California Business and Professions Code Section 17203 - Interpretation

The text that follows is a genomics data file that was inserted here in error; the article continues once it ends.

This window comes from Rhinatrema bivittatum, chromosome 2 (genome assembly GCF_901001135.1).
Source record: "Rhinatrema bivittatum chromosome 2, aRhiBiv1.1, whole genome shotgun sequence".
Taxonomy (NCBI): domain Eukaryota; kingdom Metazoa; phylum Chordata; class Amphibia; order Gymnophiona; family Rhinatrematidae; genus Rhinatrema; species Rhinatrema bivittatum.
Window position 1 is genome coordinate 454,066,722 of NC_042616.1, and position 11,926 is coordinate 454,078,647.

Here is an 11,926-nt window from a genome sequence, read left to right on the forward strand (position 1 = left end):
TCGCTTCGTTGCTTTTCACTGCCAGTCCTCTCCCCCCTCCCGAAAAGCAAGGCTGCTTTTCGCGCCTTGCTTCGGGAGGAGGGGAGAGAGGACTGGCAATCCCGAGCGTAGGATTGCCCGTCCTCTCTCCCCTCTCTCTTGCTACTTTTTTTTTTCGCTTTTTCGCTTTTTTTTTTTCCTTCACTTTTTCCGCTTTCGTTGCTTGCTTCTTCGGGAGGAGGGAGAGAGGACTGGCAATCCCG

Business and Professions Code Section 17203 provides: "Any person who engages, has engaged, or proposes to engage in unfair competition may be enjoined in any court of competent jurisdiction. The court may make such orders or judgments, including the appointment of a receiver, as may be necessary to prevent the use or employment by any person of any practice which constitutes unfair competition, as defined in this chapter, or as may be necessary to restore to any person in interest any money or property, real or personal, which may have been acquired by means of such unfair competition. Any person may pursue representative claims or relief on behalf of others only if the claimant meets the standing requirements of Section 17204 and complies with Section 382 of the Code of Civil Procedure, but these limitations do not apply to claims brought under this chapter by the Attorney General, or any district attorney, county counsel, city attorney, or city prosecutor in this state." In Korea Supply Co. v. Lockheed Martin Corp. (2003) 29 Cal.4th 1134, the Court reaffirmed its rejection of the argument that the general grant of equitable authority in section 17203 implicitly permitted a disgorgement remedy. (29 Cal.4th at p. 1147.) Instead, the court found that because "there was nothing in the express language of the statute or its legislative history indicating that the Legislature intended to provide such a remedy, the remedy was not available." (Ibid. concluding a court is not authorized to order a defendant to disgorge all profits to a plaintiff who lacked an ownership interest in those profits.) In reaching its decision in Korea Supply, the court looked to the language of section 17203 and the policy objectives underlying the statute and found it "clear that the equitable powers of a court are to be used to 'prevent' practices that constitute unfair competition and to 'restore to any person in interest' any money or property acquired through unfair practices. ( 17203.) While the 'prevent' prong of section 17203 suggests that the Legislature considered deterrence of unfair practices to be an important goal, the fact that attorney fees and damages, including punitive damages, are not available under the UCL is clear evidence that deterrence by means of monetary penalties is not the act's sole objective. A court cannot, under the equitable powers of section 17203, award whatever form of monetary relief it believes might deter unfair practices. The fact that the 'restore' prong of section 17203 is the only reference to monetary penalties in this section indicates that the Legislature intended to limit in individual private actions brought under the UCL the available monetary remedies under the act." (Korea Supply, supra, 29 Cal.4th at pp. 1147-1148 & fn. 6.)